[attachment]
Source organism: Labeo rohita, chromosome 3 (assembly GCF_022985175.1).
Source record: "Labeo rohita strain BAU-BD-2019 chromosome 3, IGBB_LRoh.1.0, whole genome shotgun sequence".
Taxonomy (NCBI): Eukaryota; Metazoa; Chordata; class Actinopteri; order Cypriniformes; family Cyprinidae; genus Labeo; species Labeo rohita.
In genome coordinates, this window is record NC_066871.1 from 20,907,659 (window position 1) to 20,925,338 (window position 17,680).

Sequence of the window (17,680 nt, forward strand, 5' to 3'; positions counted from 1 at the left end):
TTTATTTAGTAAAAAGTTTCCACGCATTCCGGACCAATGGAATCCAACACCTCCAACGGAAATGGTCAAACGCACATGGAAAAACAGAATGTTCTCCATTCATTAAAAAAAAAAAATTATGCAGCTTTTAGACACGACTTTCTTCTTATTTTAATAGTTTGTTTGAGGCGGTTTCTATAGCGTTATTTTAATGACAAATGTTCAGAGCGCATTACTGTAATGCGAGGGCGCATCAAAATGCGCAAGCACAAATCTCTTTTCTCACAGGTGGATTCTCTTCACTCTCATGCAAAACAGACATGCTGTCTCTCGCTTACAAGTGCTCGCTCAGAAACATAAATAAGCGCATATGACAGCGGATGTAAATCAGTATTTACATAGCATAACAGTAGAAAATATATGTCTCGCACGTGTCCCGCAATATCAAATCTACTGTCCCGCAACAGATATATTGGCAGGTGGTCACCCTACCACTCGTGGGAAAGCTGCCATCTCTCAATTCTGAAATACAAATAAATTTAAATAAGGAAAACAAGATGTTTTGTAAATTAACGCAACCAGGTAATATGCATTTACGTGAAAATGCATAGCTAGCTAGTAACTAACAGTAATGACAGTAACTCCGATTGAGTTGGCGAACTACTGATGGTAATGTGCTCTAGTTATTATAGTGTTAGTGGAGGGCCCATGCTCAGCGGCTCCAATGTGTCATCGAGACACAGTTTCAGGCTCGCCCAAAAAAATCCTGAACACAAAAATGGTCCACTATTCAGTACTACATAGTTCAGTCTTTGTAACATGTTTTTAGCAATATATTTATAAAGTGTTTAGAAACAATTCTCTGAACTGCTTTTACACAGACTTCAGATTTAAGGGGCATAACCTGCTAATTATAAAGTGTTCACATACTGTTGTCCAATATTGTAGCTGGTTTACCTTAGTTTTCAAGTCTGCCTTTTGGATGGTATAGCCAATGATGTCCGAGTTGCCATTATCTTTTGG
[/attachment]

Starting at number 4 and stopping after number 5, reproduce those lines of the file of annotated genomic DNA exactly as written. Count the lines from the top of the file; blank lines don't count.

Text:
In genome coordinates, this window is record NC_066871.1 from 20,907,659 (window position 1) to 20,925,338 (window position 17,680).

Sequence of the window (17,680 nt, forward strand, 5' to 3'; positions counted from 1 at the left end):